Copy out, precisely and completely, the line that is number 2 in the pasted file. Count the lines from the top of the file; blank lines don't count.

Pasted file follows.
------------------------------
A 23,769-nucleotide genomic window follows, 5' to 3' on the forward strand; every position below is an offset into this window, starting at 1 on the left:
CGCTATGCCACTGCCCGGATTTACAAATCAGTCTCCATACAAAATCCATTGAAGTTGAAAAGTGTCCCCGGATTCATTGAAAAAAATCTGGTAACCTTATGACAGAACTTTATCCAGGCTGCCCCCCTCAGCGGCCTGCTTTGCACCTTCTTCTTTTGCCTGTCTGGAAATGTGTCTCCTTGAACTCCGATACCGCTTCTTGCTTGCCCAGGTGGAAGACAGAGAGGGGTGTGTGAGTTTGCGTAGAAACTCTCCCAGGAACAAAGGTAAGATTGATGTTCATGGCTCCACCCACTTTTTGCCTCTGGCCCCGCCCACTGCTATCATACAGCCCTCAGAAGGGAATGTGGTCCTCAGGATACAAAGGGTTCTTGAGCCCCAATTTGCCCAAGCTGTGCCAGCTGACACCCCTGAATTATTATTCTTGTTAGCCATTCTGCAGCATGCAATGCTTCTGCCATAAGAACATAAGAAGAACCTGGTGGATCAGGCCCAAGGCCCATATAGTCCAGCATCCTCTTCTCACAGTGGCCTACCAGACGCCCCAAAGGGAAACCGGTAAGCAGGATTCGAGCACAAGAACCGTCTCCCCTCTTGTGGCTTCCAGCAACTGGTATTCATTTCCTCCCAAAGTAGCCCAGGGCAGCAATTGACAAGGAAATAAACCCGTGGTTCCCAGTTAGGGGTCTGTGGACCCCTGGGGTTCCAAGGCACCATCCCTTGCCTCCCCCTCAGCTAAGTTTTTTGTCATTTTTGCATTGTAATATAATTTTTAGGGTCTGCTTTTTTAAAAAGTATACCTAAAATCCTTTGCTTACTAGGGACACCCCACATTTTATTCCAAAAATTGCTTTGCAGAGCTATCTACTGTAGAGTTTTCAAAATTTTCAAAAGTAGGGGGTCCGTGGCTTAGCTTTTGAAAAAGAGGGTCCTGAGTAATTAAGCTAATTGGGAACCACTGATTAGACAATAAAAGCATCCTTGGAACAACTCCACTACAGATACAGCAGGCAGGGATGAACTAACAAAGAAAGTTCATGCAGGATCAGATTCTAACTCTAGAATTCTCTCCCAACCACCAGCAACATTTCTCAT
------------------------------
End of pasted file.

CGCTATGCCACTGCCCGGATTTACAAATCAGTCTCCATACAAAATCCATTGAAGTTGAAAAGTGTCCCCGGATTCATTGAAAAAAATCTGGTAACCTTATGACAGAACTTTATCCAGGCTGCCCCCCTCAGCGGCCTGCTTTGCACCTTCTTCTTTTGCCTGTCTGGAAATGTGTCTCCTTGAACTCCGATACCGCTTCTTGCTTGCCCAGGTGGAAGACAGAGAGGGGTGTGTGAGTTTGCGTAGAAACTCTCCCAGGAACAAAGGTAAGATTGATGTTCATGGCTCCACCCACTTTTTGCCTCTGGCCCCGCCCACTGCTATCATACAGCCCTCAGAAGGGAATGTGGTCCTCAGGATACAAAGGGTTCTTGAGCCCCAATTTGCCCAAGCTGTGCCAGCTGACACCCCTGAATTATTATTCTTGTTAGCCATTCTGCAGCATGCAATGCTTCTGCCATAAGAACATAAGAAGAACCTGGTGGATCAGGCCCAAGGCCCATATAGTCCAGCATCCTCTTCTCACAGTGGCCTACCAGACGCCCCAAAGGGAAACCGGTAAGCAGGATTCGAGCACAAGAACCGTCTCCCCTCTTGTGGCTTCCAGCAACTGGTATTCATTTCCTCCCAAAGTAGCCCAGGGCAGCAATTGACAAGGAAATAAACCCGTGGTTCCCAGTTAGGGGTCTGTGGACCCCTGGGGTTCCAAGGCACCATCCCTTGCCTCCCCCTCAGCTAAGTTTTTTGTCATTTTTGCATTGTAATATAATTTTTAGGGTCTGCTTTTTTAAAAAGTATACCTAAAATCCTTTGCTTACTAGGGACACCCCACATTTTATTCCAAAAATTGCTTTGCAGAGCTATCTACTGTAGAGTTTTCAAAATTTTCAAAAGTAGGGGGTCCGTGGCTTAGCTTTTGAAAAAGAGGGTCCTGAGTAATTAAGCTAATTGGGAACCACTGATTAGACAATAAAAGCATCCTTGGAACAACTCCACTACAGATACAGCAGGCAGGGATGAACTAACAAAGAAAGTTCATGCAGGATCAGATTCTAACTCTAGAATTCTCTCCCAACCACCAGCAACATTTCTCAT